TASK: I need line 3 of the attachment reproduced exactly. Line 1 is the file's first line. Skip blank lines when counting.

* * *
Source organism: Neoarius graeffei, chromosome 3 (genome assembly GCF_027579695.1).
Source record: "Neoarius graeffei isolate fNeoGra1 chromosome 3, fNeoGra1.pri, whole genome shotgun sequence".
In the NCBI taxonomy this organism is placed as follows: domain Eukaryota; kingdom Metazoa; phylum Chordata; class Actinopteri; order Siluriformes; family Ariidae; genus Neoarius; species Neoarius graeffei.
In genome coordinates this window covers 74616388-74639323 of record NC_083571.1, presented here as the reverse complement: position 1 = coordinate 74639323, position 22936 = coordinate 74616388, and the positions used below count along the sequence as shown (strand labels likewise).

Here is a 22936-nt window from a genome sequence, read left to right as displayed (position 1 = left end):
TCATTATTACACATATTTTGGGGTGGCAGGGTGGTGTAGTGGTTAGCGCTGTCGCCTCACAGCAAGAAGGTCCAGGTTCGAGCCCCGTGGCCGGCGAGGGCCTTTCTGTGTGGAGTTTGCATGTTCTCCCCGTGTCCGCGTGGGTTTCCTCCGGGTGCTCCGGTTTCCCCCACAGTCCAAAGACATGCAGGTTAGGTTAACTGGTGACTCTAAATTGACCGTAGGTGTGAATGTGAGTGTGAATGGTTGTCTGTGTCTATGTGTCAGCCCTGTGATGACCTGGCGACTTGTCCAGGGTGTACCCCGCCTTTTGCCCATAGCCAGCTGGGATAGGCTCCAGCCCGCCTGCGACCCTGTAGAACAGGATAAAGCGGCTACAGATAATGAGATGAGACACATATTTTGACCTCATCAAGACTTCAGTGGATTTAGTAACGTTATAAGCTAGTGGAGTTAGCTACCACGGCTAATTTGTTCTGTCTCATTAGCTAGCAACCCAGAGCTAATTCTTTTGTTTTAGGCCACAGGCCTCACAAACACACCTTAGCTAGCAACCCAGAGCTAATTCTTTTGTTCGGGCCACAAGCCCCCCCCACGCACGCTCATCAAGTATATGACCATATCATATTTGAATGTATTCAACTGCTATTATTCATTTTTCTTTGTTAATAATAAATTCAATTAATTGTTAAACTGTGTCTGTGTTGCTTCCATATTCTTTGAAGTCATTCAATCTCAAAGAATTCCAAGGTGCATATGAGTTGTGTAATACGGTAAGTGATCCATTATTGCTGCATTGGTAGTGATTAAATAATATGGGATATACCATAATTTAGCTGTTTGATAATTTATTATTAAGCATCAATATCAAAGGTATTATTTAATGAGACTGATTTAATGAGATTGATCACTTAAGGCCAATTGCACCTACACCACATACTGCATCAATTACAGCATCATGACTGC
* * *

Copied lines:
In the NCBI taxonomy this organism is placed as follows: domain Eukaryota; kingdom Metazoa; phylum Chordata; class Actinopteri; order Siluriformes; family Ariidae; genus Neoarius; species Neoarius graeffei.